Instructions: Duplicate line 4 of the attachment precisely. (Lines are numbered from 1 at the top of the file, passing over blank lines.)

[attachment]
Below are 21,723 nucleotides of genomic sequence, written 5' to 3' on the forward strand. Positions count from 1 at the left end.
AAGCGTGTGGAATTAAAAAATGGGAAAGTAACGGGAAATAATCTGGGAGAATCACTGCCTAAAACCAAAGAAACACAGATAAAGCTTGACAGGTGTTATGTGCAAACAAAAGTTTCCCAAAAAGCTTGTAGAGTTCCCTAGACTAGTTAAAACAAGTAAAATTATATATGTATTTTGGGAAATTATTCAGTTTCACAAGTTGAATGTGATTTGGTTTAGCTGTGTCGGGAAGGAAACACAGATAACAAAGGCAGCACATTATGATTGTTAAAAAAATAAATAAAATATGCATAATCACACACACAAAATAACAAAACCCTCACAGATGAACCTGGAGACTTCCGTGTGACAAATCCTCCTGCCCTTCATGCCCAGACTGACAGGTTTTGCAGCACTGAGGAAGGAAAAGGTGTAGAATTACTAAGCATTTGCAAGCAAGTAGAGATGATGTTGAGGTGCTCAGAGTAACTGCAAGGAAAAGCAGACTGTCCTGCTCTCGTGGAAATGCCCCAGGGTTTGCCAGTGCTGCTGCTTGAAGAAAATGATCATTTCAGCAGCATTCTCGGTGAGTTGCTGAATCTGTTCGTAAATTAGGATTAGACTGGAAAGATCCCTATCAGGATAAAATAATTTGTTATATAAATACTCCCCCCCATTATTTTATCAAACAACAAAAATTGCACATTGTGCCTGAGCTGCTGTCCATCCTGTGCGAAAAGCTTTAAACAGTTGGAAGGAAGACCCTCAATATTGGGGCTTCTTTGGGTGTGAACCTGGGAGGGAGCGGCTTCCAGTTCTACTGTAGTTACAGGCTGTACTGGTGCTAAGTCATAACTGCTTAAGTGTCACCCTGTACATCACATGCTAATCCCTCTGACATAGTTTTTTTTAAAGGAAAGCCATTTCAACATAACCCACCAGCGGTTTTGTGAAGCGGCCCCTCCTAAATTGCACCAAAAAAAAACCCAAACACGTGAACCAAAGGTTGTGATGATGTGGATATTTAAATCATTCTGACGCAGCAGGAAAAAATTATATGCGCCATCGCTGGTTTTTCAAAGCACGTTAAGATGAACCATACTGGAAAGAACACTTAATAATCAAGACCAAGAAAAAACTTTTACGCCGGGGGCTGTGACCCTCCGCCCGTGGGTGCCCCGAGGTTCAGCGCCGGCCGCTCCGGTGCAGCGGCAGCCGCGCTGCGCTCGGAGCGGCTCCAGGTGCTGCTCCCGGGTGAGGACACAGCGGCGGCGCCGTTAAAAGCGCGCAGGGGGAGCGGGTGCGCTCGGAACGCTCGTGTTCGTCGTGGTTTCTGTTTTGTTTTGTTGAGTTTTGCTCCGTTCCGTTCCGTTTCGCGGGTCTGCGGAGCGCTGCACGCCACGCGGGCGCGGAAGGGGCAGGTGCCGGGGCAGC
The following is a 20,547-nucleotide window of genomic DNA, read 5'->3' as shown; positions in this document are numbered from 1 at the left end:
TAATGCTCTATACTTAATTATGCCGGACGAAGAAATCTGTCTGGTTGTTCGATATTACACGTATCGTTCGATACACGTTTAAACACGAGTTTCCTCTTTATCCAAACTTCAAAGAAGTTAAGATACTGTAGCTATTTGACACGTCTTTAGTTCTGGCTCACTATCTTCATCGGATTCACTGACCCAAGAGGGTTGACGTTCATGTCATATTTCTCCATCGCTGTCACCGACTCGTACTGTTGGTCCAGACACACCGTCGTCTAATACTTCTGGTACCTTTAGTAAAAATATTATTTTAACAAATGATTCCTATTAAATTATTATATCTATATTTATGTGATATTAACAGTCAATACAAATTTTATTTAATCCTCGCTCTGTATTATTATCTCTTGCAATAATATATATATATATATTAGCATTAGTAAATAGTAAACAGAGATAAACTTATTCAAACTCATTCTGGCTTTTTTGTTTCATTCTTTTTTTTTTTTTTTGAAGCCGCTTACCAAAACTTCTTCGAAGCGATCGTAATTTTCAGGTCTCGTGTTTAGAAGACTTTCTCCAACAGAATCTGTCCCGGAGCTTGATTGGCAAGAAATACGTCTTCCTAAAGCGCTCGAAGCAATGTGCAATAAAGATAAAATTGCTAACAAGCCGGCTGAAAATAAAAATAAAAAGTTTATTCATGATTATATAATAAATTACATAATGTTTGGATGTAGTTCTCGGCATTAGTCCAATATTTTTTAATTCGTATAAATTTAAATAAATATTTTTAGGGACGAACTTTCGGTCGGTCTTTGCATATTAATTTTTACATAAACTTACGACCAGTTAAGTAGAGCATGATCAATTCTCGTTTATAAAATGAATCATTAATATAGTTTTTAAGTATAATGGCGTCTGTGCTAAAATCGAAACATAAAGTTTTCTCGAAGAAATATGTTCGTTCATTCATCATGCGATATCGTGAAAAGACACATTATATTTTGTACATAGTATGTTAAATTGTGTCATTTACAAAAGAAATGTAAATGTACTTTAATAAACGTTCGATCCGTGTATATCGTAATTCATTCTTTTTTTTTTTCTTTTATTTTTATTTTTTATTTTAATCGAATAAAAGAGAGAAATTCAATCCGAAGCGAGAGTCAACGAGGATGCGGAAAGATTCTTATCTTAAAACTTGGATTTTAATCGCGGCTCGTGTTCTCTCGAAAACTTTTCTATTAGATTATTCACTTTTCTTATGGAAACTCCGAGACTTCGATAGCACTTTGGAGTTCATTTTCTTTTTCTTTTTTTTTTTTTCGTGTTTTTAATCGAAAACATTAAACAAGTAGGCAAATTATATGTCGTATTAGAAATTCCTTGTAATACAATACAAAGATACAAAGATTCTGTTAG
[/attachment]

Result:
TAATGCTCTATACTTAATTATGCCGGACGAAGAAATCTGTCTGGTTGTTCGATATTACACGTATCGTTCGATACACGTTTAAACACGAGTTTCCTCTTTATCCAAACTTCAAAGAAGTTAAGATACTGTAGCTATTTGACACGTCTTTAGTTCTGGCTCACTATCTTCATCGGATTCACTGACCCAAGAGGGTTGACGTTCATGTCATATTTCTCCATCGCTGTCACCGACTCGTACTGTTGGTCCAGACACACCGTCGTCTAATACTTCTGGTACCTTTAGTAAAAATATTATTTTAACAAATGATTCCTATTAAATTATTATATCTATATTTATGTGATATTAACAGTCAATACAAATTTTATTTAATCCTCGCTCTGTATTATTATCTCTTGCAATAATATATATATATATATTAGCATTAGTAAATAGTAAACAGAGATAAACTTATTCAAACTCATTCTGGCTTTTTTGTTTCATTCTTTTTTTTTTTTTTTGAAGCCGCTTACCAAAACTTCTTCGAAGCGATCGTAATTTTCAGGTCTCGTGTTTAGAAGACTTTCTCCAACAGAATCTGTCCCGGAGCTTGATTGGCAAGAAATACGTCTTCCTAAAGCGCTCGAAGCAATGTGCAATAAAGATAAAATTGCTAACAAGCCGGCTGAAAATAAAAATAAAAAGTTTATTCATGATTATATAATAAATTACATAATGTTTGGATGTAGTTCTCGGCATTAGTCCAATATTTTTTAATTCGTATAAATTTAAATAAATATTTTTAGGGACGAACTTTCGGTCGGTCTTTGCATATTAATTTTTACATAAACTTACGACCAGTTAAGTAGAGCATGATCAATTCTCGTTTATAAAATGAATCATTAATATAGTTTTTAAGTATAATGGCGTCTGTGCTAAAATCGAAACATAAAGTTTTCTCGAAGAAATATGTTCGTTCATTCATCATGCGATATCGTGAAAAGACACATTATATTTTGTACATAGTATGTTAAATTGTGTCATTTACAAAAGAAATGTAAATGTACTTTAATAAACGTTCGATCCGTGTATATCGTAATTCATTCTTTTTTTTTTTCTTTTATTTTTATTTTTTATTTTAATCGAATAAAAGAGAGAAATTCAATCCGAAGCGAGAGTCAACGAGGATGCGGAAAGATTCTTATCTTAAAACTTGGATTTTAATCGCGGCTCGTGTTCTCTCGAAAACTTTTCTATTAGATTATTCACTTTTCTTATGGAAACTCCGAGACTTCGATAGCACTTTGGAGTTCATTTTCTTTTTCTTTTTTTTTTTTTCGTGTTTTTAATCGAAAACATTAAACAAGTAGGCAAATTATATGTCGTATTAGAAATTCCTTGTAATACAATACAAAGATACAAAGATTCTGTTAG